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Exercises for Week 5: Recursive Datatypes

Here are some exercises designed to help you practice programming with recursive datatypes.

If you do not have time to do all these exercises, don't worry. The exercises are intended to provide enough work to keep the most experienced students busy. If you do all exercises marked with an (*) you have probably understood this week's material.

Good luck!

0 (*). Exercises on from the Book

Expressions

From the book, read Chapter 14, sections 14.2 to 14.4.

Among other things, a datatype Expr is introduced there, which is similar to the type I used in the lecture.

Now, do the following exercises: 14.15, 14.16(*), 14.17(*), 14.18, 14.20.

In exercise 14.17, implement one version of eval with the result type Maybe Int.

Integer Trees

From the book, read Chapter 14, sections 14.2 to 14.4.

Among other things, a datatype NTree is introduced there, which represents trees of integers.

Now, do the following exercises: 14.19, 14.21(*), 14.22(*), 14.23, 14.24(*), 14.25.

Write suitable QuickCheck properties for the functions reflect, collapse, and sort.

(In order to be able to test your properties, you have to make NTree an instance of Arbitrary.)

1 (*). File Systems

A file either contains data or is a directory. A directory contains other files (which may themselves be directories) along with a name for each one.

A. Design a data type to represent the contents of a directory. Ignore the contents of files: you are just trying to represent file names and the way they are organised into directories here.

B. Define a function to search for a given file name in a directory. You should return a path leading to a file with the given name. Thus if your directory contains a, b, and c, and b is a directory containing x and y, then searching for x should produce b/x.

2. Exercises on Propositional Logic

A proposition is a boolean formula of one of the following forms:

where p and q are propositions. For example, p | ~p is a proposition.

A. Design a data type Prop to represent propositions.

B. Define a function

vars :: Prop -> [String]

which returns a list of the variables in a proposition. Make sure each variable appears only once in the list you return.

Suppose you are given a list of variable names and their values, of type Bool, for example, [("p",True),("q",False)]. Define a function

truthValue :: Prop -> [(String,Bool)] -> Bool

which determines whether the proposition is true when the variables have the values given.

C. Define a function

tautology :: Prop -> Bool

which returns true if the proposition holds for all values of the variables appearing in it.

Congratulations! You have implemented a simple theorem prover.

3 (*). Exercises on type Expr from the Lecture

(This exercise consists of writing QuickCheck properties, and checking them using QuickCheck. Define the properties in the groups exercises, but you can leave the QuickChecking of them until a later time, if you do not have access to a computer in your group room.)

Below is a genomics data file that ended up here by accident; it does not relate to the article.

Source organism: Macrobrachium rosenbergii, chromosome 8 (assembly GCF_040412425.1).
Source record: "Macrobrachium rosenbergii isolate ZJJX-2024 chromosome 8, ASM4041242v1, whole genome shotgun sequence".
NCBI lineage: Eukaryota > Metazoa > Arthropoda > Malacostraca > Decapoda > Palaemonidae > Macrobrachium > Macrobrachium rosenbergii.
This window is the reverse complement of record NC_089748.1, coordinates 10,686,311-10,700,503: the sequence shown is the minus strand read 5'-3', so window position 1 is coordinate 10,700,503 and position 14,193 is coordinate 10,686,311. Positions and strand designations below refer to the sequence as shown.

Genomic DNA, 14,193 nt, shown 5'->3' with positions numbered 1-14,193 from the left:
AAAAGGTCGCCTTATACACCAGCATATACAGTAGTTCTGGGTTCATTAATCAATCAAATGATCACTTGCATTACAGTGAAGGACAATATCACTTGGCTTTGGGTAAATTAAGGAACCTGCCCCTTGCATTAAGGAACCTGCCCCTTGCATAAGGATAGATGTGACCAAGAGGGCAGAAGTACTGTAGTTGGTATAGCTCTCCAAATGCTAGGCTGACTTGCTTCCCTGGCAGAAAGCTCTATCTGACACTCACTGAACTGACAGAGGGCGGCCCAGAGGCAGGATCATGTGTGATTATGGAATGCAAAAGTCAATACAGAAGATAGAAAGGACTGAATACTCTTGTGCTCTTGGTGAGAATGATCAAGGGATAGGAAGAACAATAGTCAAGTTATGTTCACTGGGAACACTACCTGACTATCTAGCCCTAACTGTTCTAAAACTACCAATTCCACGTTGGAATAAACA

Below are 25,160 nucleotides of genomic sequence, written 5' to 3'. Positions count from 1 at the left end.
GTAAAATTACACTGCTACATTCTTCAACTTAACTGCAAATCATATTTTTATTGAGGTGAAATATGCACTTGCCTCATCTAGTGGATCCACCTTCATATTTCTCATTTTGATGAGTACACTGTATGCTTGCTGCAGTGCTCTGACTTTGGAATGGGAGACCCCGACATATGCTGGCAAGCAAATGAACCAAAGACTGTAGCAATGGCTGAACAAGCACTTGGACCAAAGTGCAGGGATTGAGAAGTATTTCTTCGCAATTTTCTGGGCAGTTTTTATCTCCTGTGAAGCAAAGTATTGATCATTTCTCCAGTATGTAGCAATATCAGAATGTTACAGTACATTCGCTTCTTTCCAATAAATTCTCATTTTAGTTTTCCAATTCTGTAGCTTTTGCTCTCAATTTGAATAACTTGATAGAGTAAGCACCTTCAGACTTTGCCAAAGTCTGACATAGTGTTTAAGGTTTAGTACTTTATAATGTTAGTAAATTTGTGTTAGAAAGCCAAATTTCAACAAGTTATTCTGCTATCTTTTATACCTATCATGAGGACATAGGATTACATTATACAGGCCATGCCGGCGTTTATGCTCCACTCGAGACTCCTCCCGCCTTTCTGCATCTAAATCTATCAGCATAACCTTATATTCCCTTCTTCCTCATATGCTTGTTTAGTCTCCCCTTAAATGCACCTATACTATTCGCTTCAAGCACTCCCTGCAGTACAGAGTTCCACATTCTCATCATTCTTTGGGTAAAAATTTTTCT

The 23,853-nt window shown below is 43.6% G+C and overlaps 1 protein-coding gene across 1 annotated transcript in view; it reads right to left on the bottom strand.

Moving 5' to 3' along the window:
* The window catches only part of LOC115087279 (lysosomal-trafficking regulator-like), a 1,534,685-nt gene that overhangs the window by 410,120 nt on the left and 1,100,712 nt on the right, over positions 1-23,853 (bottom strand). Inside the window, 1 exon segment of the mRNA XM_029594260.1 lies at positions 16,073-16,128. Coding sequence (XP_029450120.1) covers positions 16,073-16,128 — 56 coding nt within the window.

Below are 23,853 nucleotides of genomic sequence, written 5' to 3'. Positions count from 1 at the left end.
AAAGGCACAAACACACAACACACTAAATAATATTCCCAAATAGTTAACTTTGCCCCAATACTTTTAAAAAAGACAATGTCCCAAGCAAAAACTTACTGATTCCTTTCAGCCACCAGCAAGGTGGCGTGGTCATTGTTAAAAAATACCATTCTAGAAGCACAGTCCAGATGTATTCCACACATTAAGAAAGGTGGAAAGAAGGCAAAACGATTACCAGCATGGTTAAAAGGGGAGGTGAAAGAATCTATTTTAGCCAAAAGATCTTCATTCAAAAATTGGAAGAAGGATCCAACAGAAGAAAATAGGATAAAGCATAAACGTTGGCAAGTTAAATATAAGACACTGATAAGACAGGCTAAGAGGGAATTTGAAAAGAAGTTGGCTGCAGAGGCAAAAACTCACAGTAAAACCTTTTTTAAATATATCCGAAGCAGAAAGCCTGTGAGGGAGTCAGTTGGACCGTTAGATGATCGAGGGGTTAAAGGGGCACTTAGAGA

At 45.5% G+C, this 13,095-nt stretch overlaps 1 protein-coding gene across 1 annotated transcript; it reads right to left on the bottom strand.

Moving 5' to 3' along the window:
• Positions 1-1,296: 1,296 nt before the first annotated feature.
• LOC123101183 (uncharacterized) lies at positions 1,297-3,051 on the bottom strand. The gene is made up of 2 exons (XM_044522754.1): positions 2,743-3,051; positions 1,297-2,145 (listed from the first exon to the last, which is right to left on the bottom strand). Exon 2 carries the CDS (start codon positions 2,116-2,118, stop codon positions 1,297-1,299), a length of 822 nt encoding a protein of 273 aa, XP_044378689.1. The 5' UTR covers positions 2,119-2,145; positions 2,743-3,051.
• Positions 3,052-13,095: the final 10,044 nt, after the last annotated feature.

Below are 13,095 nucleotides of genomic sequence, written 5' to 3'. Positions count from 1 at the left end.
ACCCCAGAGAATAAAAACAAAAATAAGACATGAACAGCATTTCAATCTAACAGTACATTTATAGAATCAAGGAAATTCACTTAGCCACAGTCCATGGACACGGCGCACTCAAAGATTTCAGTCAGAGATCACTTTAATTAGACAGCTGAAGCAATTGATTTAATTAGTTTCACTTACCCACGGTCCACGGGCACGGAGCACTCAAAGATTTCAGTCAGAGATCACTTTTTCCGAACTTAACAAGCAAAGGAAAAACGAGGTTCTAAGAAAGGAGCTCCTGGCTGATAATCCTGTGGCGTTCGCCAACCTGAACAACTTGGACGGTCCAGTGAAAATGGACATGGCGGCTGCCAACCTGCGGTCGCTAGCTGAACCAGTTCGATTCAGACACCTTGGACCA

Take a look at the datatype Expr for expressions with variables from the lecture: ExprVar.hs.

In the lecture, I showed a function for differentiating expressions, called diff (Swedish: "derivat").

  diff :: Expr -> Name -> Expr
  diff (Num n)   x = Num 0
  diff (Add a b) x = Add (diff a x) (diff b x)
  diff (Mul a b) x = Add (Mul a (diff b x)) (Mul b (diff a x))
  diff (Var y)   x
    | x == y       = Num 1
    | otherwise    = Num 0

A. Define a property that checks that, for each expression e, the derivative of e to x does not contain more variables than e.

Does the opposite hold also?

The result of the diff function often contains expressions that can be enormously simplified.

B.(*) Define a function simplify that, given an expression e, creates an expression that is equivalent to e, but simplified. Examples of simplifications you could do are:

  • 2+3 --> 5

  • 2*x+6+5*x+6 --> 7*x+12

  • 0*x+-2+5*y+3 --> 5*y+1
  • You can decide yourself how ambitious you want to be!

    We have made a small start for you in the file ExprVar.hs

    Hint: This exercise is more open-ended.

    You can try to define simplify recursively. You will however notice that it is difficult to accomplish many simplifications. Take a look at the function assoc in chapter 14 in the book.

    (A different, but more ambitious, approach is to design a new type, that represents a normal form for expressions, for example polynomials. Your simplify function could simply transform an expression into a polynomial, and back into expressions again. How would you model polynomials over multiple variables as a type in Haskell?)

    Make sure that the following property holds for your simplify function: For each expression e, evaluating it in an environment generates the same result before and after simplifying:

      prop_SimplifyCorrect e (Env env) =
        eval env e == eval env (simplify e)
    

    C. Define a property:

      prop_SimplifyNoJunk :: Expr -> Bool
    
    that checks that the result of simplification does not "leave any junk". In other words, the result of simplification should for example not have subexpressions of the form:

  • Add (Num n) (Num m)

  • Mul (Num 0) b

  • Add a a
  • And so forth. What is allowed as "junk" and what is not of course depends on your simplification function, and what you expect from it.

    This property boils down to defining a function noJunk:: Expr -> Bool. We have already made a small start for you in ExprVar.hs.

    D. Define a property:

      prop_SimplifyDiff :: Expr -> Bool
    
    that checks that differentiating an expression and then simplifying it should have the same result as simplifying it first, then deriving, and then simplifying.

    Do you expect it to hold? Does it actually hold for your simplification function?